A trial looking at radiotherapy or endoscopic surgery for early stage cancer of the glottis (EaStER)

Cancer type:

Head and neck cancers
Laryngeal cancer

Status:

Results

Phase:

Pilot

This trial looked at whether endoscopic surgery was as good as radiotherapy at stopping early stage cancer of the glottis coming back. This trial was supported by Cancer Research UK.

More about this trial

The glottis is the area around the vocal cords. It is part of the larynx. Patients with cancer of the glottis (glottic cancer) often have radiotherapy or surgery.

Traditionally, surgery for glottic cancer is open surgery and involves making a cut in the skin. It can mean a lengthy recovery. Another option is to do the operation by passing a tube (an endoscope) through the mouth and into the throat. The surgeon then uses either surgical instruments or laser to remove the cancer. This is called endoscopic surgery, or endoscopic excision.

Open surgery is used less often in the UK now, and endoscopic surgery is becoming more popular. But no one has done a trial to show if endoscopic surgery is as good as radiotherapy. In this trial, some patients had  endoscopic surgery and some had radiotherapy. The results of both groups will be compared to find out if endoscopic surgery is as good as radiotherapy at stopping the cancer from coming back (recurring).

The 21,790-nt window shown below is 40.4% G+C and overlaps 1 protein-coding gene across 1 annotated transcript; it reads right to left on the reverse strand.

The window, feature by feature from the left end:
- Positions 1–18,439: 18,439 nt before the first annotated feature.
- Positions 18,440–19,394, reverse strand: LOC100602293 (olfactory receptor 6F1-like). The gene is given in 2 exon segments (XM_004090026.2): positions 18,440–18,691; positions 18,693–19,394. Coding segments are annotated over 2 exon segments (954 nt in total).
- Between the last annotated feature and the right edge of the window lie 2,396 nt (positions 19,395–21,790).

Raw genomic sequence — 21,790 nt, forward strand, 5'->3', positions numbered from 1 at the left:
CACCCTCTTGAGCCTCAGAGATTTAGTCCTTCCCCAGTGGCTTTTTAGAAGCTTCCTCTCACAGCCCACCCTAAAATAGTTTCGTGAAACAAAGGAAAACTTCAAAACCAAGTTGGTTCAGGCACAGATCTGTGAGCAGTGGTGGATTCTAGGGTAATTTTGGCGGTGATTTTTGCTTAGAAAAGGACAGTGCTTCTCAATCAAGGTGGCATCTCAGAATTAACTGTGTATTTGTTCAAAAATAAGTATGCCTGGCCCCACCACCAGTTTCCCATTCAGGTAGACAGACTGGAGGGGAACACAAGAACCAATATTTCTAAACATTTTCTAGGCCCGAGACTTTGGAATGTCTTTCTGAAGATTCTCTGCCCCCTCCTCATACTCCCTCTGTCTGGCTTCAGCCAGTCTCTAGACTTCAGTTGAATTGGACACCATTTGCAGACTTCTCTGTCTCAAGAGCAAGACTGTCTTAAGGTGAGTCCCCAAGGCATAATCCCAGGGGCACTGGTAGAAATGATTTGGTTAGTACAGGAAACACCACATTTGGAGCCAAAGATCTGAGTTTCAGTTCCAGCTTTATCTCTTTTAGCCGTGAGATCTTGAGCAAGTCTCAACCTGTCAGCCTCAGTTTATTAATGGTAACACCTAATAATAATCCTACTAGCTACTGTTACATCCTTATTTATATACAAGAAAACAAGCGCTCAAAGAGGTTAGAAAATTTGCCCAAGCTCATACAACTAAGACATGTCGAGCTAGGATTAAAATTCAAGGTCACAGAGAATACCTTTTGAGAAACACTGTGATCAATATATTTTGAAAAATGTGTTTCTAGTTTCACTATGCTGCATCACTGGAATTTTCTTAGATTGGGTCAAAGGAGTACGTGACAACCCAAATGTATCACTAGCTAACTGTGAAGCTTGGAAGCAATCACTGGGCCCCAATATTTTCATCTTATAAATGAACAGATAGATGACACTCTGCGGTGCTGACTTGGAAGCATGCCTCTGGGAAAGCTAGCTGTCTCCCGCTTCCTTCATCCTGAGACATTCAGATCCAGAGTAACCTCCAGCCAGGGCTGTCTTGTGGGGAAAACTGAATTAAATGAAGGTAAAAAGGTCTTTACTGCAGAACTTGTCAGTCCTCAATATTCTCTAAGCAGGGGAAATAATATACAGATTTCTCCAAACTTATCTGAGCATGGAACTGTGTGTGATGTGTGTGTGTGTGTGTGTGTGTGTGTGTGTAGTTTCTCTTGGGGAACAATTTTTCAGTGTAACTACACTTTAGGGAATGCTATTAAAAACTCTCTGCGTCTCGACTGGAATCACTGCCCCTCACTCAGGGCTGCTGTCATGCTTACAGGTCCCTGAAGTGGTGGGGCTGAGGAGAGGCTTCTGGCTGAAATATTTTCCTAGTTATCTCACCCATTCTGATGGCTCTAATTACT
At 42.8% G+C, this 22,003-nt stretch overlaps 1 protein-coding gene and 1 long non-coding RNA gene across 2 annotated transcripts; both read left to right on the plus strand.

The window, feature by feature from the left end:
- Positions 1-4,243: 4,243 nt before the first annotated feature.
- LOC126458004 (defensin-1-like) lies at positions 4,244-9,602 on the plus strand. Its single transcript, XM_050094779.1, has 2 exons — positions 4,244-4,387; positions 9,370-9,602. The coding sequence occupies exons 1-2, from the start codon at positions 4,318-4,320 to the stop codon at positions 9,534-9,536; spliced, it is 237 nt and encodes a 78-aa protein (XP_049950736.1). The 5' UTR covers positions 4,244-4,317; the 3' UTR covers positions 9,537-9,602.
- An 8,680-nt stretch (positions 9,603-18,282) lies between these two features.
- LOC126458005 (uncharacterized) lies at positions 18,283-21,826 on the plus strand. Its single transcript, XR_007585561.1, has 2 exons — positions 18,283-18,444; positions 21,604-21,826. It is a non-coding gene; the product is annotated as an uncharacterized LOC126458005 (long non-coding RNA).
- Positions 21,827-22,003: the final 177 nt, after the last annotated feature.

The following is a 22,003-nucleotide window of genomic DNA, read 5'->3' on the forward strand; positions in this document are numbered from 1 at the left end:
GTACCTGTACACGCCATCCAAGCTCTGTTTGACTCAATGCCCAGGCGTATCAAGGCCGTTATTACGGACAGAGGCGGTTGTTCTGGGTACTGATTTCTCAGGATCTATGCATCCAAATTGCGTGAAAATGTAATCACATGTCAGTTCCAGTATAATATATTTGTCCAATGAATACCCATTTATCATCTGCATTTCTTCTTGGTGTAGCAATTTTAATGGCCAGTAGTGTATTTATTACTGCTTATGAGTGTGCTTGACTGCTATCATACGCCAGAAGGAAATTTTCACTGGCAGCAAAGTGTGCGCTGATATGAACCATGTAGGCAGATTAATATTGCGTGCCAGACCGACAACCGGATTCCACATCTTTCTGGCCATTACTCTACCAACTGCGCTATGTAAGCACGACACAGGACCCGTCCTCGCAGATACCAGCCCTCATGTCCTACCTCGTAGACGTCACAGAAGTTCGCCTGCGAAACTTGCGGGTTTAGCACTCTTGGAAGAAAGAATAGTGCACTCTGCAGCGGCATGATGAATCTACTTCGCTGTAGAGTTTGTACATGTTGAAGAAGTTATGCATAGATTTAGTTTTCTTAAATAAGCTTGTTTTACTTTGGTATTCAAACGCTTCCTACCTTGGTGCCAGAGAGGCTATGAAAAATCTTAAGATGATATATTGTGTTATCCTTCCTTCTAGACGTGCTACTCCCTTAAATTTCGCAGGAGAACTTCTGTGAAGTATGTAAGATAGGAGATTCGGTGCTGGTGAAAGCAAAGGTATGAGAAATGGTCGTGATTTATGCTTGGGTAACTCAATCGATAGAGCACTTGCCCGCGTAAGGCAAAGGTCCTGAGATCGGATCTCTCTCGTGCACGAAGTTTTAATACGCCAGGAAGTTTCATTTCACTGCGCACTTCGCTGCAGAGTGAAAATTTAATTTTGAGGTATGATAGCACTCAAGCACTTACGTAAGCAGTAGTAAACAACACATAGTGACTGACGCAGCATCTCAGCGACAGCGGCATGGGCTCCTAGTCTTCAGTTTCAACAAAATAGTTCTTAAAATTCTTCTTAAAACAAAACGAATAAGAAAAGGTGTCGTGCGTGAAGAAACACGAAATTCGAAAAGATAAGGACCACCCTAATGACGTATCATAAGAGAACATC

This trial also looked at voice quality to find out if there is any difference in people’s voices following these two treatments.

Summary of results

We have contacted the trial team who tell us they don’t expect to be making results available for this trial.

Recruitment start:

Recruitment end:

How to join a clinical trial

Please note: In order to join a trial you will need to discuss it with your doctor, unless otherwise specified.

Please note - unless we state otherwise in the summary, you need to talk to your doctor about joining a trial.

Chief Investigator

Professor Martin Birchall

Supported by

Cancer Research UK
NIHR Clinical Research Network: Cancer

Other information

This is Cancer Research UK trial number CRUK/04/024.

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Freephone 0808 800 4040

Last review date

CRUK internal database number:

538

Please note - unless we state otherwise in the summary, you need to talk to your doctor about joining a trial.

Cara took part in a clinical trial

A picture of Cara

"I am glad that taking part in a trial might help others on their own cancer journey.”

Last reviewed:

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